Types of Horse Racing Bets
by T.O Whenham - 01/07/2008
At first glance it seems like there are a huge number of different types of horse racing bets. Once you figure it out, though, it's really quite simple. Here's a quick look at the different types of horse racing bets available at most tracks in North America:
Win - The most obvious and simplest. You have to pick the horse that is going to win the race. You can bet any dollar amount higher than or equal to two dollars. The payout for this bet changes according to how many people bet on the horse - the more people that made the bet, the lower the payout will be.
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Place - This is like a win bet, except you win if your horse finishes first or second in the race. The payout depends not only on the odds of your horse, but also the odds of the other horse that finishes in the top two. You can approximate what the place payment will be, but you can't know for sure until the race has been run.
Show - This is like above, but the horse can finish first, second or third. The chances of winning are obviously higher than the previous two bets, so the payout is lower than the other two. The show bet is mostly a domain of the casual and conservative bettor instead of something that a serious horseplayer would pursue regularly.
The rest of the bets on this list are called exotics because they involve more than one horse per bet.
Exacta - The goal here is to pick the horses that will finish first and second in the race. To win, you have to have the right horses in the correct order. The potential payouts for all of the exacta combinations are displayed on the tote board and on the TV screens around the track before the races. This be is sometimes also called the exactor or perfecta, depending upon the track.
Quinella - This is like the exacta, except the order that the horses finish in doesn't matter. Given that the risk is less, the reward is obviously less as well.
Trifecta - This is like the exacta, only you have to pick the first three horses in the race in the correct order. At most tracks you can bet just one dollar on this bet, whereas you had to bet at least two dollars on each of the previous bets. It is also called the triactor.
Superfecta - This goes one step further - you have to pick the top four horses in the correct order. Because these bets have become increasingly popular, and because most bettors like to bet several combinations in a race for a better chance to win, most tracks have now introduced a 10 cent superfecta (each combination costs a dime) so that more people will play the wager.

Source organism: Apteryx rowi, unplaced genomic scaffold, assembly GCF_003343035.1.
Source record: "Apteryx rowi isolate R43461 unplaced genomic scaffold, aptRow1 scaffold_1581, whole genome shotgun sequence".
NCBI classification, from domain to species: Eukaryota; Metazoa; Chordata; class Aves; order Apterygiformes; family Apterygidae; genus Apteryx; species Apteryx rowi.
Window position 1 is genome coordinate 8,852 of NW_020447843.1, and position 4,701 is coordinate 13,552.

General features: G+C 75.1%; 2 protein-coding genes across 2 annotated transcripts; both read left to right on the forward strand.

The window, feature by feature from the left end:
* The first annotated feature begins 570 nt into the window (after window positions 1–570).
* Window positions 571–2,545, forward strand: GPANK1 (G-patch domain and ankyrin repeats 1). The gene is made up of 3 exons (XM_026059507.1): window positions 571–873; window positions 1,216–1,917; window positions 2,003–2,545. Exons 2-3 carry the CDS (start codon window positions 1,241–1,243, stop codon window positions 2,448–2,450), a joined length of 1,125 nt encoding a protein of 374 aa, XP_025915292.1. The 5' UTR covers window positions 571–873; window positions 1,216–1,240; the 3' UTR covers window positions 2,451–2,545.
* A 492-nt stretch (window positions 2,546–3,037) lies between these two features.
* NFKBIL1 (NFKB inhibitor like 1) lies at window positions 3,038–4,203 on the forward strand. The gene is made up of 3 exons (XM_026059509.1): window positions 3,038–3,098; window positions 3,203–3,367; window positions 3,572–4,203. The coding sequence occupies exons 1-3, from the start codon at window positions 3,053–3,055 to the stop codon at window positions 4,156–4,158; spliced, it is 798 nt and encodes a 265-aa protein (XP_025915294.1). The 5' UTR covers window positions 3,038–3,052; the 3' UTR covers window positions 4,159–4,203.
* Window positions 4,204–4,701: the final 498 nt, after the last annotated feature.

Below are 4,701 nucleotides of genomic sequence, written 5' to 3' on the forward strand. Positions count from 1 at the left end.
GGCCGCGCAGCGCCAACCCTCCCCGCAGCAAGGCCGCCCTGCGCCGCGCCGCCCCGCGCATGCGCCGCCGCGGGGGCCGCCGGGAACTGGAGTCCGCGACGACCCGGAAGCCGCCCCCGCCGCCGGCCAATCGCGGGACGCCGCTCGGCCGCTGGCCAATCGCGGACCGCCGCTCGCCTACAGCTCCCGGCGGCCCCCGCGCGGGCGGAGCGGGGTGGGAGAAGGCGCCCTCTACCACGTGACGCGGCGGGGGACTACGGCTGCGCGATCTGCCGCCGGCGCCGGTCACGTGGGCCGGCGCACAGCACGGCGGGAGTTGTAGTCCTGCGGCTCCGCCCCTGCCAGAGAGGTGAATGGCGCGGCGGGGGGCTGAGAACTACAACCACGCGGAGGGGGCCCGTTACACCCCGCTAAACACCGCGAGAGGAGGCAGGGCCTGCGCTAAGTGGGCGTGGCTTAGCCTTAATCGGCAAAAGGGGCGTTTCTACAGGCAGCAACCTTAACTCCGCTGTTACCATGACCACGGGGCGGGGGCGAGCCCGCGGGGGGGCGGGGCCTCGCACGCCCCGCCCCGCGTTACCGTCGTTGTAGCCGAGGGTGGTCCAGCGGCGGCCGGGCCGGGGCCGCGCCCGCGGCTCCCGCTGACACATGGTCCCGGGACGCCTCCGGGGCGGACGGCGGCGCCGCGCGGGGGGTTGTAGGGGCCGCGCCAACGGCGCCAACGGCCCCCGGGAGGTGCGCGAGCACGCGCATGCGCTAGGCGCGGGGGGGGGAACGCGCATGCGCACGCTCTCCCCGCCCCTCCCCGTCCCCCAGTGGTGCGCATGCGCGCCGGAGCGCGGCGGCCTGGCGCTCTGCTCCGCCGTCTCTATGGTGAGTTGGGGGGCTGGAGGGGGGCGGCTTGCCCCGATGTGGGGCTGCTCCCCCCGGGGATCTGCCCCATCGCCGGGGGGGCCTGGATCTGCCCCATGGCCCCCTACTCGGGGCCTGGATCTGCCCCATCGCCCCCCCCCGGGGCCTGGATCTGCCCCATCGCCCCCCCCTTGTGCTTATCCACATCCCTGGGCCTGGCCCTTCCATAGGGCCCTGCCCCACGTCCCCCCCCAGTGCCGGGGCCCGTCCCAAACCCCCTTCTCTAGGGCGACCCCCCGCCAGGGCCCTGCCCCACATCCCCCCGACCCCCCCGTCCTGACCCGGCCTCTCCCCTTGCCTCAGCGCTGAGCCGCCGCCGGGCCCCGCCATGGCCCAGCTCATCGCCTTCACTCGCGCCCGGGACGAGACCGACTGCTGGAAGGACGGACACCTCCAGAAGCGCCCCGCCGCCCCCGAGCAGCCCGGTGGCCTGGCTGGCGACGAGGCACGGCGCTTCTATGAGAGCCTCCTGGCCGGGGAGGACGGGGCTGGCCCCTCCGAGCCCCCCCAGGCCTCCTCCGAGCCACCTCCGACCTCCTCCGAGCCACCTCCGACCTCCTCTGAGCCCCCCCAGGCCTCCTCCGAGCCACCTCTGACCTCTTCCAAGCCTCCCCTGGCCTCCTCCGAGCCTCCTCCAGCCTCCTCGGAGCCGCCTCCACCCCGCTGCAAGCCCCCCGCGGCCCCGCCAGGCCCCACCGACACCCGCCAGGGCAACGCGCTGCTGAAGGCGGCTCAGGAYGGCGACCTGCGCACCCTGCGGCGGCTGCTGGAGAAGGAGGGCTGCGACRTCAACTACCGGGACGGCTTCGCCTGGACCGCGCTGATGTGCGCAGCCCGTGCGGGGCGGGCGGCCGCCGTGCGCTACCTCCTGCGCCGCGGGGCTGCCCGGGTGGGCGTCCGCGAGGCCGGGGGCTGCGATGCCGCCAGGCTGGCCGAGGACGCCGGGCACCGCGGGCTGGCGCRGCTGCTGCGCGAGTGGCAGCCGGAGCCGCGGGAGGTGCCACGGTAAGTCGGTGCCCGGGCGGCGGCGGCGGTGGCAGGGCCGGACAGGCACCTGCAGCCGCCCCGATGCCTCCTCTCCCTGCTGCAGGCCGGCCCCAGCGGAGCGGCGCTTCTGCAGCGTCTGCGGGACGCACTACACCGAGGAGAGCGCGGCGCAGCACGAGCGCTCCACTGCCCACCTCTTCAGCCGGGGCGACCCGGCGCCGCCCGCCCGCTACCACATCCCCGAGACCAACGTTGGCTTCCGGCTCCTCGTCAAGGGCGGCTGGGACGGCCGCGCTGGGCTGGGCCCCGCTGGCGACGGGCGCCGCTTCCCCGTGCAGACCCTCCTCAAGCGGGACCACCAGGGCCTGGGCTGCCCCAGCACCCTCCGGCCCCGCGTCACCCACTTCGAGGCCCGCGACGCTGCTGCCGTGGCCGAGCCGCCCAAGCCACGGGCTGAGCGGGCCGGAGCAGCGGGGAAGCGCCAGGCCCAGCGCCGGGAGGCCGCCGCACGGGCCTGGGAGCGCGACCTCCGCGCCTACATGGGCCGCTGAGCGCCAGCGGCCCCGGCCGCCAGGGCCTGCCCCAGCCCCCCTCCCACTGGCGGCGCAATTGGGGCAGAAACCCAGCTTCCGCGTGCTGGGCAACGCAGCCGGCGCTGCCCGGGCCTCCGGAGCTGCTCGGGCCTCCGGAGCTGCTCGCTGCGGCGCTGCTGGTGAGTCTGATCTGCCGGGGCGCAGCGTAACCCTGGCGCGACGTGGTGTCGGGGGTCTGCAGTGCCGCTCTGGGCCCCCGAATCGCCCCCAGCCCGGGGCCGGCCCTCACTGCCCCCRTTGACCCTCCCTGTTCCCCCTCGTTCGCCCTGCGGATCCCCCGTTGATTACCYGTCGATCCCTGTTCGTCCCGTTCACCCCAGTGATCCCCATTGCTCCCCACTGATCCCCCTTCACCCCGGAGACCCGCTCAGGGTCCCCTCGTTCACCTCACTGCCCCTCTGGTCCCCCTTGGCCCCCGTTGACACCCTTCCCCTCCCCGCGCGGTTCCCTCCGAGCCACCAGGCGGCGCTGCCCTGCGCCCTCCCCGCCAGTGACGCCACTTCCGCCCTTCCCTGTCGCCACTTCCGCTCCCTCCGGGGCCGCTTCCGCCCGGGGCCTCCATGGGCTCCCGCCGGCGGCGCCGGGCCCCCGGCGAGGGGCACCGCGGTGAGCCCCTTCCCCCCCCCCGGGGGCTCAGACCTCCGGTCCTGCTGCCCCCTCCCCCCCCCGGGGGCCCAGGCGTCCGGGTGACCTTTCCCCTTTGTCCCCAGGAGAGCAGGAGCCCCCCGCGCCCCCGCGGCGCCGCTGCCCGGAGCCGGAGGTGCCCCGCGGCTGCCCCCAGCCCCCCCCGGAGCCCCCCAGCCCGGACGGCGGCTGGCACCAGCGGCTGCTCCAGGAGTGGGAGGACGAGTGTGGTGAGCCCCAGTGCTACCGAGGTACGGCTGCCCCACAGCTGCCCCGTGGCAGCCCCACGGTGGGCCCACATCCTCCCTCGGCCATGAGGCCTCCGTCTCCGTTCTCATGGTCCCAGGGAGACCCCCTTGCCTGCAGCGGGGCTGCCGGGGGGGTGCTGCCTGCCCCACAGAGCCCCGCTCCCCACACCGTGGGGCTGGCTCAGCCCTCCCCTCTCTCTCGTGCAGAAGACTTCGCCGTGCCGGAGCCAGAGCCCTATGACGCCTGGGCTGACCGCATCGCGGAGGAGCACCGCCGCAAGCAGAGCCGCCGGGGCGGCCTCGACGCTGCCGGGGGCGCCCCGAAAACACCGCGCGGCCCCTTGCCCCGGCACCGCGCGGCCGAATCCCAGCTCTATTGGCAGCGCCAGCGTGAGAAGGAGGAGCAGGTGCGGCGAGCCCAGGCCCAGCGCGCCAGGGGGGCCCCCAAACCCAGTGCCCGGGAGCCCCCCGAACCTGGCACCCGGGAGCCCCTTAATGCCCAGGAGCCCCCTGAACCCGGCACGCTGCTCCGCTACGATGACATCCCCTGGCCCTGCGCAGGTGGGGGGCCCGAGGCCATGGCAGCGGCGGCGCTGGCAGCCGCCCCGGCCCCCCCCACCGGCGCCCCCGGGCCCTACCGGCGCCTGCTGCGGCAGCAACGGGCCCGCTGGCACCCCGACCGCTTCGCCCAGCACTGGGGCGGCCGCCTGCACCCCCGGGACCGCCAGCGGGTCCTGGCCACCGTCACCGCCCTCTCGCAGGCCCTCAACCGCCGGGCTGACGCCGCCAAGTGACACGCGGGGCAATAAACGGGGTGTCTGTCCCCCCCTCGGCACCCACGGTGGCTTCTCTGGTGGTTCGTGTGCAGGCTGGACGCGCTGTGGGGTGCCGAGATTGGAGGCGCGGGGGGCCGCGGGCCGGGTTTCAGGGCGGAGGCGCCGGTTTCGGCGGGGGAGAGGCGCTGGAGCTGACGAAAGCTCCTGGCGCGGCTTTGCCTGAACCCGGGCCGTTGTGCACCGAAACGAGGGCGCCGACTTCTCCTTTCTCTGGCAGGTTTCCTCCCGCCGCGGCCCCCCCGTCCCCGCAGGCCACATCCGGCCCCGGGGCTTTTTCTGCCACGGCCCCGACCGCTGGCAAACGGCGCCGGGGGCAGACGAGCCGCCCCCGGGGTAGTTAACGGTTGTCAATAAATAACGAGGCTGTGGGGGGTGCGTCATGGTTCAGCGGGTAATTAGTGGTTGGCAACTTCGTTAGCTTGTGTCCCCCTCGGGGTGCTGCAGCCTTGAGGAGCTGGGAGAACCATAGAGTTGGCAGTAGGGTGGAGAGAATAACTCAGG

Daily double - The challenge here is to pick the winner of two consecutive races. You have to get both right to earn a payout. Typically this bet is offered twice on a card - on the first two races and the last two races.
Pick three - This is also called a triple or a treble depending on the track. The goal here is to pick the winners of three consecutive races. In most cases this bet is available for every combination of three consecutive races on a card. The minimum bet is usually one dollar, though for some tracks it is two dollars.
Pick four - You can probably figure out the goal here - picking four straight winners. This bet typically happens twice on a card, and four and even five figure payouts are common. Serious horseplayers will often spend hundreds of dollars buying different combination of horses in an attempt to cash in on these potentially lucrative bets. The minimum bet is usually one dollar.
Pick six - The goal here is to pick six straight winners, and it's even harder than it sounds. At most tracks it's offered once per day, and it is fairly common for it not to be won by anyone. In that case, the bulk of the pool is carried over to the next race day. Serious handicappers will pay attention to these carryovers, and will try to win the bet when the carryover is inflated at any track. It is not uncommon to see six figure payouts in the pick six, but bettors have to have a huge bankroll to safely pursue the big paydays. Some tracks offer a pick seven instead of a pick six, but most tracks have moved away from this because it was too hard to win and too expensive to play properly, so it was unattractive to bettors. The pick six is mostly for serious bettors - the minimum bet is two dollars per combination, so a ticket that includes several different horses can be very expensive.
Grand slam - This is a bet primarily available in New York. The goal here is to pick one of the top three horses in three straight races, and then the winner in the fourth race. It's much easier to hit than the pick four, but it pays much less.